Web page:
Freshwater plays a fundamental role in support of the environment, society and the economy. Ecosystems such as wetlands, rivers, aquifers and lakes are indispensable for life on our planet. Freshwater ecosystems are also vital for directly ensuring a range of benefits and services such as drinking water and recreation, water for agriculture and energy, habitats for aquatic life forms, and natural solutions for water purification and climate resilience, among many other uses.
According to the World Wildlife Fund’s Living Planet Index 2016, freshwater species declined by 58 per cent between 1970 and 2012.
Managed effectively, freshwater ecosystems also directly support terrestrial ecosystems, such as mountains and forests, large marine ecosystems and coastal zones. As such, they are essential for sustainable development and human well-being. Acknowledgement of the pivotal role of freshwater in sustainable development was central to the creation of Sustainable Development Goal (SDG) 6, “Ensure availability and sustainable management of water and sanitation for all.”
To function properly and to remain healthy, freshwater ecosystems require the effective management of both quantity and quality of water resources. Yet these conditions are increasingly under threat. In addition to the growing demand that freshwater supplies face for human purposes, the effects of climate change are also exacerbating changes to the hydrological cycle, manifesting themselves in more frequent and severe extreme events and disasters such as drought and floods. This in turn undermines the ability of freshwater ecosystems to contribute to both climate change adaptation and mitigation.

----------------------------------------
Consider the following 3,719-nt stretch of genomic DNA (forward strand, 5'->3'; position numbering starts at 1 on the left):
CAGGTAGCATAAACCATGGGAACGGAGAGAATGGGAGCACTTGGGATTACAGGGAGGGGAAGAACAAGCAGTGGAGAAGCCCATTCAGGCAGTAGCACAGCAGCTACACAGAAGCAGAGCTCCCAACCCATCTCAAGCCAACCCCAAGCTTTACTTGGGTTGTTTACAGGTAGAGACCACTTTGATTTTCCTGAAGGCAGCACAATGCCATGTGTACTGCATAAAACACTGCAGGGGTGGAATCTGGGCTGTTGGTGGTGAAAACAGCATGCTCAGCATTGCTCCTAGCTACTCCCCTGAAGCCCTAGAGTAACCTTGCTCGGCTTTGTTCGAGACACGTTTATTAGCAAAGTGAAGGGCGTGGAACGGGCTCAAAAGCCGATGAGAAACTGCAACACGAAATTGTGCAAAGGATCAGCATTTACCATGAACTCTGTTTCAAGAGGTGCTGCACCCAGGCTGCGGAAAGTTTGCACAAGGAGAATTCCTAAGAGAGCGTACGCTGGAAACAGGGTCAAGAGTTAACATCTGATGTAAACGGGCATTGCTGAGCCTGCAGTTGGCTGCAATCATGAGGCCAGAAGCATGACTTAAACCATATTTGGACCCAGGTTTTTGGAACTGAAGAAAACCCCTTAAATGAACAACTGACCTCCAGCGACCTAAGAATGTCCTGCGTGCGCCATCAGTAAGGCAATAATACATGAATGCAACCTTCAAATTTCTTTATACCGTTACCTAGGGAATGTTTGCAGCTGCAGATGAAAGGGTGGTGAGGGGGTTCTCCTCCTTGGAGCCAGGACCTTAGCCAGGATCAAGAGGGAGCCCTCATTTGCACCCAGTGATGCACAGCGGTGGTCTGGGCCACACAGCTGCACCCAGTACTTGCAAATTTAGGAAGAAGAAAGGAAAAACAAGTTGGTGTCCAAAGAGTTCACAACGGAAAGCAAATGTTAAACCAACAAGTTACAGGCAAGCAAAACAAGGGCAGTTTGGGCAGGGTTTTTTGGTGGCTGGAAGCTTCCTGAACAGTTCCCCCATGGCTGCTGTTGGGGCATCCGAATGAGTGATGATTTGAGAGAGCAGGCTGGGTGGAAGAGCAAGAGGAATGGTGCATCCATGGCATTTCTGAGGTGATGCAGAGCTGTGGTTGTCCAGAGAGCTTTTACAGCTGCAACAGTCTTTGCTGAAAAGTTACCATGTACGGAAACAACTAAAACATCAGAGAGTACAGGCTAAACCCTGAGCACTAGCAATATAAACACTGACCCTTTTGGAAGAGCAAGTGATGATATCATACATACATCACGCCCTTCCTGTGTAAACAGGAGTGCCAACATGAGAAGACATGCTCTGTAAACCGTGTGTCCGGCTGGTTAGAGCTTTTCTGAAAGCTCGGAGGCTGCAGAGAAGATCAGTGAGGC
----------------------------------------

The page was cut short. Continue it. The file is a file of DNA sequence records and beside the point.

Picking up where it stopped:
What we do
The Economics of Ecosystems and Biodiversity (TEEB) is a global initiative hosted by United Nations Environment Programme (UNEP) whose principal objective is to mainstream the values of biodiversity and ecosystem services into decision-making at all levels. As administrator, UNEP coordinates with the other UN agencies that are directly engaged: FAO, UNDP and UNESCO.
The Global Peatlands Initiative is an effort by leading experts and institutions that work together to save peatlands as the world’s largest terrestrial organic carbon stock and to prevent it being emitted into the atmosphere.
UNEP is also the global custodian of SDG indicator 6.6.1 on the protection and restoration of freshwater ecosystems, and assists countries in the monitoring and reporting on this indicator. The latest report on progress towards indicator 6.6.1 is summarized by the video below and the full report can be found here.